Zimbabwe: Mixed Reactions Greet Court Ruling Permitting Exhumation of Mugabe Remains

"It is unfortunate in anyway that matters involving the former president, an icon of the party, a liberator, our leader for 37 years have had to take this way which is quite unfortunate. Our hope is that the family will be able to come to its senses together with the traditional authorities there, to ensure that the president, the former president and our icon, our liberation icon, Comrade R, G. Mugabe rests in peace." Mugwadi said.

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Former Zambian President Robert Mugabe. File/Photo

By Homeland Media/Agencies

Mixed reactions are greeting a Zimbabwe court ruling that sided with traditional chiefs seeking to exhume the remains of ex-president Robert Mugabe from his home village and move them to the capital, going against the family’s wishes.

Mugabe was buried in his rural home village of Kutama, about 90 kilometres (55 miles) west of Harare, in September 2019 after weeks of wrangling over his final resting place.

Mugabe’s wife Grace and other family members had opposed government plans to bury the former leader at the National Heroes Acre in the capital.

But while they eventually got their way, a traditional court in May fined the widow five cows and two goats for improperly burying her husband and called for his exhumation.

Three of Mugabe’s children challenged that order in a magistrate court, which sided with the chiefs on Friday.

“Maybe before he died, it was his wish to be buried at his rural home and not at the Heroes Acre and maybe he had valid reasons for that.” a young womanMemory Sire said in Harare.

For Tendai Chiromwe, “Mugabe’s exhumation is a welcome move because there was an agreement among the liberation freedom fighters themselves that they would be buried at the Heroes Acre when they die.”.

The magistrate Ruth Moyo ruled Friday at a court in the city of Chinhoyi outside Harare said .“I give powers to those who are permitted by law to exhume the late Robert Mugabe’s remains from Kutama and rebury them at the National Heroes Acre,”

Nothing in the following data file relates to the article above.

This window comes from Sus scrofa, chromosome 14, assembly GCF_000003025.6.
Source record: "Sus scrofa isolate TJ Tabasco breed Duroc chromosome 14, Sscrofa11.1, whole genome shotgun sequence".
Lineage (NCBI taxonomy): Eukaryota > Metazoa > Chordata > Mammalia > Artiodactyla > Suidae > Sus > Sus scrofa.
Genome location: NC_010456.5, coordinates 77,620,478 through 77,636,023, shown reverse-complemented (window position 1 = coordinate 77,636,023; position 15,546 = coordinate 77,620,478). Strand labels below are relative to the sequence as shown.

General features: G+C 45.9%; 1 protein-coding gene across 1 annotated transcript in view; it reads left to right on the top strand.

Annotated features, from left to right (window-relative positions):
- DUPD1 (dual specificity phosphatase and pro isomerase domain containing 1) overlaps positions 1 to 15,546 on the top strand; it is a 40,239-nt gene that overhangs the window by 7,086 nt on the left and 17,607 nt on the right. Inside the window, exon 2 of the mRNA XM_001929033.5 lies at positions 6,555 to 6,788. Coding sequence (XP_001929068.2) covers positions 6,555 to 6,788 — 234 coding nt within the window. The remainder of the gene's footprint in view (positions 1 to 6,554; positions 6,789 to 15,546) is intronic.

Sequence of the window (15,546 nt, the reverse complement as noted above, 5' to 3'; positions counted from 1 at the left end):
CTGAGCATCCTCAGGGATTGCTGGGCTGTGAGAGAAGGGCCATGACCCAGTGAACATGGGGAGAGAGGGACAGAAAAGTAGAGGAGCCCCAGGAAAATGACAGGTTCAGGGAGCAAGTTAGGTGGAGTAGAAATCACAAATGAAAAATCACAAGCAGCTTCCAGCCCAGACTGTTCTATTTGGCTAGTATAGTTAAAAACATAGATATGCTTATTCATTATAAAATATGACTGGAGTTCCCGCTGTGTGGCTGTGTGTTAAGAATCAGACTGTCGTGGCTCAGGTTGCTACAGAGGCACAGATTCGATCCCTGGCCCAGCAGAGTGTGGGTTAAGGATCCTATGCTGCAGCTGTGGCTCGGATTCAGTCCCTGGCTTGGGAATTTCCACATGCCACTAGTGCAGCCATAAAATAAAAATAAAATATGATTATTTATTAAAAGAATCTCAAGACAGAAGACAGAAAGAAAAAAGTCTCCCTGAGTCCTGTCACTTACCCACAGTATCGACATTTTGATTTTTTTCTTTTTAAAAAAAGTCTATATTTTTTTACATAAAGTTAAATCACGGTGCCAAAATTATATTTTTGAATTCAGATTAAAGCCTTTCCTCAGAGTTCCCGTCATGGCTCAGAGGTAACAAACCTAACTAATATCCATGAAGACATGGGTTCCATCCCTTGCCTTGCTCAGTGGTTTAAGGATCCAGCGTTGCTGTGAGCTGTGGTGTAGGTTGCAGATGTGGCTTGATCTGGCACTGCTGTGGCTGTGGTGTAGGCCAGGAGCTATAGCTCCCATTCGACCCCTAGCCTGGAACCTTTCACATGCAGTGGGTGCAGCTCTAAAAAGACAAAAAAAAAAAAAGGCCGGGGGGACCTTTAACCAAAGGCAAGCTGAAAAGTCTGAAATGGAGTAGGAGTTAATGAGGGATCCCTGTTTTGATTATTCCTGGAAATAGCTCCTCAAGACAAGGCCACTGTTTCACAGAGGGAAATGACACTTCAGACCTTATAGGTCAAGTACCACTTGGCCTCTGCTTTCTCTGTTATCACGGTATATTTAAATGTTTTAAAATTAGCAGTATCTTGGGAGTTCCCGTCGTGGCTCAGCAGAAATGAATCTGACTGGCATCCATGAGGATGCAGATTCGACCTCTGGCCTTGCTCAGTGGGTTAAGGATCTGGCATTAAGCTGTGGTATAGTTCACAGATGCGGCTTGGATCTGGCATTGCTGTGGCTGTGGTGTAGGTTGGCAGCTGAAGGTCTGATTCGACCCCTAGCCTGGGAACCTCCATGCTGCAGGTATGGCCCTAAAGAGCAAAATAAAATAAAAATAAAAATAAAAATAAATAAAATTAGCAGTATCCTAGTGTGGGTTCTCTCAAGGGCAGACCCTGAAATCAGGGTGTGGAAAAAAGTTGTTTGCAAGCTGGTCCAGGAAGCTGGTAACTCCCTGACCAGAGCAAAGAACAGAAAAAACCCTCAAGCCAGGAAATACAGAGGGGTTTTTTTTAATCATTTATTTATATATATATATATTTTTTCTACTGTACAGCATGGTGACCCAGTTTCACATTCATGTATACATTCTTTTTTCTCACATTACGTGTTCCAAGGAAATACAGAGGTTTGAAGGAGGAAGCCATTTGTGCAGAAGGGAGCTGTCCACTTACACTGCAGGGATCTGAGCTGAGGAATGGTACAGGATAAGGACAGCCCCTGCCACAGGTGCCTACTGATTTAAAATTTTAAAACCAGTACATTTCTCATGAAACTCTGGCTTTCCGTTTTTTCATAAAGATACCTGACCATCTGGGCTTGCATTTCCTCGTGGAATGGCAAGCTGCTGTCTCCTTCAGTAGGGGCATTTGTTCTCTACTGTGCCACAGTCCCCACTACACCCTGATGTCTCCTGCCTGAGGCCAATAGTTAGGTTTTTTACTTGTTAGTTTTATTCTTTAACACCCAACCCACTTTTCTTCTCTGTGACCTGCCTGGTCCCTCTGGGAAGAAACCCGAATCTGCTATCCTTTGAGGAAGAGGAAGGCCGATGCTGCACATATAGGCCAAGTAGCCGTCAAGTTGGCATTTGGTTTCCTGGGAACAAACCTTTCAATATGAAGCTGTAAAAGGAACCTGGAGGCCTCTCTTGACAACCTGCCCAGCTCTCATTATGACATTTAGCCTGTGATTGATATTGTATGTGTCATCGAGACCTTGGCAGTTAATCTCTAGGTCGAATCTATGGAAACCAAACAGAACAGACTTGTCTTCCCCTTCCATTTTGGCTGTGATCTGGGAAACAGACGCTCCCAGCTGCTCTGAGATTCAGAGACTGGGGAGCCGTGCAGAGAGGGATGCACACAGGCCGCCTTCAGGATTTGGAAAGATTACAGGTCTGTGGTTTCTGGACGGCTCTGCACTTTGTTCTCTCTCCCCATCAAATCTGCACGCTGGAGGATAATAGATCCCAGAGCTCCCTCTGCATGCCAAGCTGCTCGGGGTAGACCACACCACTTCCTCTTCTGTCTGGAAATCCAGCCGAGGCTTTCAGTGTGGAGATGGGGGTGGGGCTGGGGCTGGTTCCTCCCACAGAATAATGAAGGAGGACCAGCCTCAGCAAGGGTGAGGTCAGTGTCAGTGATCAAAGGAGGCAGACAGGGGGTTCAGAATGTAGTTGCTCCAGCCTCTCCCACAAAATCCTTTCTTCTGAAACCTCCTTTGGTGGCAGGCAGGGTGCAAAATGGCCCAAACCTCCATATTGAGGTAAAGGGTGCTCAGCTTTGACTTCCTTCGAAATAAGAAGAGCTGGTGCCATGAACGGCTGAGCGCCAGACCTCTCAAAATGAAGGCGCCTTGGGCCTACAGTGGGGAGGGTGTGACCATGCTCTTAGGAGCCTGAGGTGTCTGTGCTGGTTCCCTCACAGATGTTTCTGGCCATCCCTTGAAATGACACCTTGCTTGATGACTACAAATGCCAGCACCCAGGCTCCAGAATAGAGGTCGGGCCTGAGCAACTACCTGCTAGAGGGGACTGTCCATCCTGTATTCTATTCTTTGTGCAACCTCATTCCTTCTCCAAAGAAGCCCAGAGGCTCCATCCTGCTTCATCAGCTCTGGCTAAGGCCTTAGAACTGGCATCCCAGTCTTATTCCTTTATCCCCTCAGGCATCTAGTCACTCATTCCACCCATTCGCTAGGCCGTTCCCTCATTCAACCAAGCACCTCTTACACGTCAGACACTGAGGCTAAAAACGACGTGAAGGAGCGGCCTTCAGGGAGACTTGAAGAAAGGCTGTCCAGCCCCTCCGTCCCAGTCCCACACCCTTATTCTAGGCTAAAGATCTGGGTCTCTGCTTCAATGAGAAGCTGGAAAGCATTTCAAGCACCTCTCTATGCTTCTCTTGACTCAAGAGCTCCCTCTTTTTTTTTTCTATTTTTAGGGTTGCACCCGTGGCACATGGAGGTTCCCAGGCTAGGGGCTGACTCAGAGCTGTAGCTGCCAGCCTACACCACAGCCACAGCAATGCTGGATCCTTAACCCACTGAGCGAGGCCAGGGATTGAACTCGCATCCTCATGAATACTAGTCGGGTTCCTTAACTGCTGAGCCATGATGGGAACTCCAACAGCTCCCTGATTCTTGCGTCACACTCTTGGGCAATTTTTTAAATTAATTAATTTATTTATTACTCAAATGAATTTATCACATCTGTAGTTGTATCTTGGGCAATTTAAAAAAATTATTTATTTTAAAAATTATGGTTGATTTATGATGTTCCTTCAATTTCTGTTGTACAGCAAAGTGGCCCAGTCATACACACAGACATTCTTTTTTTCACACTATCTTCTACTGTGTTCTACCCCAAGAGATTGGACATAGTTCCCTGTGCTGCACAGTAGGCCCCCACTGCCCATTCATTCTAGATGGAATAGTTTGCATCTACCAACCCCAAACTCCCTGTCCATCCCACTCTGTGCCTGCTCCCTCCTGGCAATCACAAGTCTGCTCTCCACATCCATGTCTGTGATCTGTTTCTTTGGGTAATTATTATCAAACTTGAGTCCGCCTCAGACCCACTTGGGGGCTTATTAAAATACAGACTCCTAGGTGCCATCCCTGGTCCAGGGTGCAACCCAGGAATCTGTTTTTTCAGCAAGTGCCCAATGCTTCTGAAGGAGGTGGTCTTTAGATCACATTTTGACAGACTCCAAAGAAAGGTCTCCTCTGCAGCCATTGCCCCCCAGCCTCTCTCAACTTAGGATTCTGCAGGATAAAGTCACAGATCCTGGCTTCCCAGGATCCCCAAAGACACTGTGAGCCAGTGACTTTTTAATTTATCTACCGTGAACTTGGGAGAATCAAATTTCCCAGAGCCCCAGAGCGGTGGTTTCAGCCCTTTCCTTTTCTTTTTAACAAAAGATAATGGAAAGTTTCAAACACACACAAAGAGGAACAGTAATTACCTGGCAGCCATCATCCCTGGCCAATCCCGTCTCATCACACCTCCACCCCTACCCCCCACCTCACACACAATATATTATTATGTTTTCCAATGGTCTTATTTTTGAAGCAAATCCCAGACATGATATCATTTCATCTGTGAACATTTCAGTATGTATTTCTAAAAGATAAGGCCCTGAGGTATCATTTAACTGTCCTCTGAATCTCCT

“It is the wife of the late (president) who should have approached the magistrate’s court to seek recourse if she felt unsatisfied by the chiefs’ ruling,” she added, speaking in local Shona.

Mugabe family members did not immediately respond to requests for comment. Tafadzwa Mugwadi, Director of Information and Publicity for Zanu PF party described the development as unfortunate.

They have the option of appealing in higher courts. Mugabe died in a Singapore hospital on September 6, 2019, aged 95, almost two years after a military coup ended his autocratic 37-year rule.

“It is unfortunate in anyway that matters involving the former president, an icon of the party, a liberator, our leader for 37 years have had to take this way which is quite unfortunate. Our hope is that the family will be able to come to its senses together with the traditional authorities there, to ensure that the president, the former president and our icon, our liberation icon, Comrade R, G. Mugabe rests in peace.” Mugwadi said.

A former guerrilla fighter, he took power after independence from white minority rule in 1980 and was initially hailed as a pan-African liberator.

Charismatic and lauded by the West, Mugabe’s rule became increasingly repressive as he cracked down on his political opponents.

This was combined with a series of disastrous economic policies that caused galloping inflation and drove millions of Zimbabweans abroad.

Mugabe was eventually toppled by his formerly loyal military generals in 2017. Traditional courts in Zimbabwe have a strong symbolic impact even though they cannot compel the accused.

Email:homelandnewspaper@gmail.com

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